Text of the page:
Showsight August 2020


Rula - six months old, female

Tug - seven months old, male

handlers were trimming; totally sculpting their dogs. We didn’t want that. This is a natural breed and we want them to be shown in a natu- ral state. Tidying in areas might be visible, but should not be obvi- ous. However, if you look at a Keeshond and every hair is in place and you see a perfect outline, more often than not, that dog has been overly trimmed and you should take that into consideration and judge accordingly. Remember, there is no perfect dog! However, please don’t penalize the dog when the handler is at fault. With regards to coat coloring, a Keeshond is dramatically colored and is basically silver and black. You want to see clear coloring with no smuttiness. Clean feet are desired. Penciling is acceptable on the feet. Note that a Keeshond puppy at six months of age probably won’t have any coloring in yet. You might see one that is completely beige with some black guard hairs protruding from its back. This is normal for this age. However, you want to see a black muzzle, spectacles, and black tipped ears to some degree at this age. This coloring increases with age and should be in around nine months of age. I have seen dozens of judges go to their Breed Standard when confronted with a dog of this age to see what to do with this puppy. Unfortunately, this is not covered extensively in our standard and causes some confusion for judges new to our breed. Coat texture should be straight, harsh, standing well out from a thick, downy undercoat. Coat texture is of paramount importance. Silky coats will feel extremely soft to the touch and will not stand out from the body. Wavy and curly coats are very incorrect. If the coat parts down the middle of the back it can mean that the dog lacks proper coat texture or the dog is out of coat. When examining the coat, don’t be afraid to get into that coat and feel the dog’s texture and struc- ture. A Keeshond coat should bounce back into shape with one shake. Coat length: As mentioned, a six-month-old puppy will not have its full adult coat in. This will come as the dog ages. A male Keeshond will typically have more coat than our bitches. They should be pre- sented with a full neck ruff, profuse pants and tail. Keeshond bitches typically have less coat and a tightly fitted coat. They should not be penalized for this. However, you will also see bitches having as much coat as their counterparts which is perfectly acceptable and should be applauded. Bitches lose their coat when they come in season so, at times, they will be what is referred to as “out of coat.” However, when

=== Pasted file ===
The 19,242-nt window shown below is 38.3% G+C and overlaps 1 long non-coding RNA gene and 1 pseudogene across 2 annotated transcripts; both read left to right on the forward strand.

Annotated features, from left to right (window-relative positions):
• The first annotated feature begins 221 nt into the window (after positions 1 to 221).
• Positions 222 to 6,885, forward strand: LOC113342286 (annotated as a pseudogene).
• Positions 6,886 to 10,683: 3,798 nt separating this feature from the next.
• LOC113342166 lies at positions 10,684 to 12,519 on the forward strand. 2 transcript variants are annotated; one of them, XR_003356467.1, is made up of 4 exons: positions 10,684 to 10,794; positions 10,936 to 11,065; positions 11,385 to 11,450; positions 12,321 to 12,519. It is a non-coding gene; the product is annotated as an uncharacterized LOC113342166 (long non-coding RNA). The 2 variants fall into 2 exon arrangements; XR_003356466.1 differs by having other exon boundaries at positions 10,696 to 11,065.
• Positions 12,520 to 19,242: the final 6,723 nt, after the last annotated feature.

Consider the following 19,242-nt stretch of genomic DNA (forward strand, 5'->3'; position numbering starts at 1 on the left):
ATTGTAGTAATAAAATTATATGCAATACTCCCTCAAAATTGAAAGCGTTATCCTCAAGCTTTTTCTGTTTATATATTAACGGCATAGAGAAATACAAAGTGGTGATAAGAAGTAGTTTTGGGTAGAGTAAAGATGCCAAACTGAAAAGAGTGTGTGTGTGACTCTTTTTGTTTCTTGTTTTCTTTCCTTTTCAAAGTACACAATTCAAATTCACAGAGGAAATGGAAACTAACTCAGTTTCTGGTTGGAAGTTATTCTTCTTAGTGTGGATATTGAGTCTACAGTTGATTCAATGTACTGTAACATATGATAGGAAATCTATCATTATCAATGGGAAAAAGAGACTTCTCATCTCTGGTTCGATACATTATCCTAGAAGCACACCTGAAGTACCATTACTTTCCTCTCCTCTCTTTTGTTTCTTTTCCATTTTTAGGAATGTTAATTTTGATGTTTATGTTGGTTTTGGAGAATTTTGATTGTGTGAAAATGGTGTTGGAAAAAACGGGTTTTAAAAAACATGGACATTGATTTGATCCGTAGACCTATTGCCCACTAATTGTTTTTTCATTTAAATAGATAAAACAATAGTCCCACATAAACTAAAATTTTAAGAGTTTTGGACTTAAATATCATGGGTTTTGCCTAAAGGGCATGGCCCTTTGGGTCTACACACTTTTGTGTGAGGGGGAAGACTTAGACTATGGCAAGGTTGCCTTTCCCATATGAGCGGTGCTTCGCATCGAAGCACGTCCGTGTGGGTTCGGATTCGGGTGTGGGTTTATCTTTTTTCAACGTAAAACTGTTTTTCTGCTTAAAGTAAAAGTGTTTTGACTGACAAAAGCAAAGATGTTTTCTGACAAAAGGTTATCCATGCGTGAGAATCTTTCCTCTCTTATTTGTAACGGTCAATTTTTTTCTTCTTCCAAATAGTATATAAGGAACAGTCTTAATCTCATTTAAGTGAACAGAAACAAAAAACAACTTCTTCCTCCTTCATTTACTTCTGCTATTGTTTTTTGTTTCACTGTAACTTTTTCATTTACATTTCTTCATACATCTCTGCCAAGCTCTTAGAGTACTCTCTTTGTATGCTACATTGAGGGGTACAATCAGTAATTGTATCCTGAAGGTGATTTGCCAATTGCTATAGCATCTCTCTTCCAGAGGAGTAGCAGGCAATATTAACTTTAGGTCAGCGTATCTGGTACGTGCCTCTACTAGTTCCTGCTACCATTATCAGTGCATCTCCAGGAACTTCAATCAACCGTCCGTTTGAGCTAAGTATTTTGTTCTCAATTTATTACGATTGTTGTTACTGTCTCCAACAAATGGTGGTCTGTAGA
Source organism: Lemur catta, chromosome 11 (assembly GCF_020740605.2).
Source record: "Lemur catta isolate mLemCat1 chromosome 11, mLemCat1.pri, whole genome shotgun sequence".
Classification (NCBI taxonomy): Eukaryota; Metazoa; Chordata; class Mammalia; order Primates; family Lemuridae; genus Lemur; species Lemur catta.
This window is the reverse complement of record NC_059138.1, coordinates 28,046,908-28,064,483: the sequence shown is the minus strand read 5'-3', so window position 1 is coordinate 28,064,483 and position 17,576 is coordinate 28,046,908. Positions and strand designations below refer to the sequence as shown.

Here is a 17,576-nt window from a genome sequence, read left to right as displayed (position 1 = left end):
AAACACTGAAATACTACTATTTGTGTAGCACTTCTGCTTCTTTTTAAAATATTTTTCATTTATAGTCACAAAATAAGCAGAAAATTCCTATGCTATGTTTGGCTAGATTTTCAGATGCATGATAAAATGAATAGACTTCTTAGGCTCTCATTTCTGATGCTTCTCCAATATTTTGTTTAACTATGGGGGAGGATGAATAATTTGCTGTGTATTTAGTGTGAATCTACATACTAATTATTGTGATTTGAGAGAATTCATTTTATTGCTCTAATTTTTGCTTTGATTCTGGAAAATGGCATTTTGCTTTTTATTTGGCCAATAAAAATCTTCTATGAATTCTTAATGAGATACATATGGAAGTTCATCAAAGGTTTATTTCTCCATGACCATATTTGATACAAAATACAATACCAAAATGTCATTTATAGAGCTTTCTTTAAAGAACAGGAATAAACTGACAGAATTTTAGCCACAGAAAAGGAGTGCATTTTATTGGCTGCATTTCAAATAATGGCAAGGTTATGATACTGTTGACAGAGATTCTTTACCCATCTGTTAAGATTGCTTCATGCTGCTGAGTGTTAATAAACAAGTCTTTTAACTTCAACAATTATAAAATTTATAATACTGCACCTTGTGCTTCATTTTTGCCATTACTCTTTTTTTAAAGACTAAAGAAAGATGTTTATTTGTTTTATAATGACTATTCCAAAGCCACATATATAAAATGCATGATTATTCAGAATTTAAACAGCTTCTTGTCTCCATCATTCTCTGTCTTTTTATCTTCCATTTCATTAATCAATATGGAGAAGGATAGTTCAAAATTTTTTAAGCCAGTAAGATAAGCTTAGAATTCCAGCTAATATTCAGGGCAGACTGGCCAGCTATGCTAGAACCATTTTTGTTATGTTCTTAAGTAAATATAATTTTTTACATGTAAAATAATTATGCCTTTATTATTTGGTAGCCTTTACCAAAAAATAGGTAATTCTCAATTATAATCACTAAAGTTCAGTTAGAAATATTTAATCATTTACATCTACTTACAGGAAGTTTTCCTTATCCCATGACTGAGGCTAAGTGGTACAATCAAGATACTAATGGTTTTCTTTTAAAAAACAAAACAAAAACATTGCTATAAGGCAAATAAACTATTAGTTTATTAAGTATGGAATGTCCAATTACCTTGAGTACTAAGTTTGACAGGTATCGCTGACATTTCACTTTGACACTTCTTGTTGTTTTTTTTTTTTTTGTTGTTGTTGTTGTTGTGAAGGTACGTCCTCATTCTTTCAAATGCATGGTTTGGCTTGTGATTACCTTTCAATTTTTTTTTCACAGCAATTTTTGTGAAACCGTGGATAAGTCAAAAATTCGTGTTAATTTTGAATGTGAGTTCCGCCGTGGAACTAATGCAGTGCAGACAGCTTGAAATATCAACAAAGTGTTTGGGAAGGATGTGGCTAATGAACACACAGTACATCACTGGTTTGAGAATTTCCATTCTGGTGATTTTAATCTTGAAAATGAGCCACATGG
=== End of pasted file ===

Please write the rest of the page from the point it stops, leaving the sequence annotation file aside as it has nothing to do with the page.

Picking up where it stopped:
you compare an adult male to an adult female, a male should definitely portray a masculine look and a bitch should portray a feminine one. There should be no questions of deciding which sex they are when looking at one or the other. In closing, when you have picked your Best of Breed, I hope you have chosen a dog that free stacks properly, has a beautiful, dramatically marked coat, lovely silhouette, correct spectacles, a beautiful headpiece, and a dog that travels around the ring with his head up moving with grace. A word to the wise: Please do not talk to our Keeshond when they are on the ramp. They think that this gives them the right to wiggle and move out of their stack and possibly lick you. So, if you do, get ready for that kiss. Another suggestion...Keeshonds aren’t robots and we do not expect them to stand with ears up all the time in the ring. Once you’ve seen proper ear placement, go on to other important points. I hope that this gives you some idea on how to judge a Kees- hond. I also hope that you will learn to love this breed like I do. Happy judging. For any questions or further information please contact me or check my website at


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